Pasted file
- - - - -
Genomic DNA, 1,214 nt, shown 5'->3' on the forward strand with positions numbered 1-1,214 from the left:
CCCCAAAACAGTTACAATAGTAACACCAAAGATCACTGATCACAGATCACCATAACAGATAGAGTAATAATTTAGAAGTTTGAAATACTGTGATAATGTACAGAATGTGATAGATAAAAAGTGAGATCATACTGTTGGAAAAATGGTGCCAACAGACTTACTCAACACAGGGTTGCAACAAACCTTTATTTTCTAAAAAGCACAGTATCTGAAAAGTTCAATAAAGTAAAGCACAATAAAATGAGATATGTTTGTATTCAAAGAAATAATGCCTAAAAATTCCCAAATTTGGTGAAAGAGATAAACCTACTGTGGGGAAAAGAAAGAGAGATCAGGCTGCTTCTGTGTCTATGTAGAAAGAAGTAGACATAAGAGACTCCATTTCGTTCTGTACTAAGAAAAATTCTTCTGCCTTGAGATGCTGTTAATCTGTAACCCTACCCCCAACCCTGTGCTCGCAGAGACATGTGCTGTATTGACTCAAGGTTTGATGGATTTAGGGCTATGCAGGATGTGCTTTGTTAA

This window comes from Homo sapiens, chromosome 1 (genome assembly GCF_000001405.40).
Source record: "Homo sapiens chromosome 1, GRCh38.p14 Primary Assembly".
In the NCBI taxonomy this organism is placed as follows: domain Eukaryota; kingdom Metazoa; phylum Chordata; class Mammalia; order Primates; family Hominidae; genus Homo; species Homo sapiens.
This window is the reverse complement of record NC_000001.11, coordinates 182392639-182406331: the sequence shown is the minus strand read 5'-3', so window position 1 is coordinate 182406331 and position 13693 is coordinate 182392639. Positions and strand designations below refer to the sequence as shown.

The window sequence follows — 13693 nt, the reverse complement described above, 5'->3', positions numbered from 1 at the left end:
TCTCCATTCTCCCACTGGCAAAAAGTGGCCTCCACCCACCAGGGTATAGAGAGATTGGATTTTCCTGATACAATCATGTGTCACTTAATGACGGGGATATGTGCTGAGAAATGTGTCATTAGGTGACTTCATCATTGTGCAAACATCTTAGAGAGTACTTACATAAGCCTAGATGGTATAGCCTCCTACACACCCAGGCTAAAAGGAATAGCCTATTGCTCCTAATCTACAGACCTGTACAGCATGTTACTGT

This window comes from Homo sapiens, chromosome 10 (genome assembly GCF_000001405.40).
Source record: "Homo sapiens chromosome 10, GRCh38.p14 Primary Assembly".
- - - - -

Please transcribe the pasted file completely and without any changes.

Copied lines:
Genomic DNA, 1,214 nt, shown 5'->3' on the forward strand with positions numbered 1-1,214 from the left:
CCCCAAAACAGTTACAATAGTAACACCAAAGATCACTGATCACAGATCACCATAACAGATAGAGTAATAATTTAGAAGTTTGAAATACTGTGATAATGTACAGAATGTGATAGATAAAAAGTGAGATCATACTGTTGGAAAAATGGTGCCAACAGACTTACTCAACACAGGGTTGCAACAAACCTTTATTTTCTAAAAAGCACAGTATCTGAAAAGTTCAATAAAGTAAAGCACAATAAAATGAGATATGTTTGTATTCAAAGAAATAATGCCTAAAAATTCCCAAATTTGGTGAAAGAGATAAACCTACTGTGGGGAAAAGAAAGAGAGATCAGGCTGCTTCTGTGTCTATGTAGAAAGAAGTAGACATAAGAGACTCCATTTCGTTCTGTACTAAGAAAAATTCTTCTGCCTTGAGATGCTGTTAATCTGTAACCCTACCCCCAACCCTGTGCTCGCAGAGACATGTGCTGTATTGACTCAAGGTTTGATGGATTTAGGGCTATGCAGGATGTGCTTTGTTAA

This window comes from Homo sapiens, chromosome 1 (genome assembly GCF_000001405.40).
Source record: "Homo sapiens chromosome 1, GRCh38.p14 Primary Assembly".
In the NCBI taxonomy this organism is placed as follows: domain Eukaryota; kingdom Metazoa; phylum Chordata; class Mammalia; order Primates; family Hominidae; genus Homo; species Homo sapiens.
This window is the reverse complement of record NC_000001.11, coordinates 182392639-182406331: the sequence shown is the minus strand read 5'-3', so window position 1 is coordinate 182406331 and position 13693 is coordinate 182392639. Positions and strand designations below refer to the sequence as shown.

The window sequence follows — 13693 nt, the reverse complement described above, 5'->3', positions numbered from 1 at the left end:
TCTCCATTCTCCCACTGGCAAAAAGTGGCCTCCACCCACCAGGGTATAGAGAGATTGGATTTTCCTGATACAATCATGTGTCACTTAATGACGGGGATATGTGCTGAGAAATGTGTCATTAGGTGACTTCATCATTGTGCAAACATCTTAGAGAGTACTTACATAAGCCTAGATGGTATAGCCTCCTACACACCCAGGCTAAAAGGAATAGCCTATTGCTCCTAATCTACAGACCTGTACAGCATGTTACTGT

This window comes from Homo sapiens, chromosome 10 (genome assembly GCF_000001405.40).
Source record: "Homo sapiens chromosome 10, GRCh38.p14 Primary Assembly".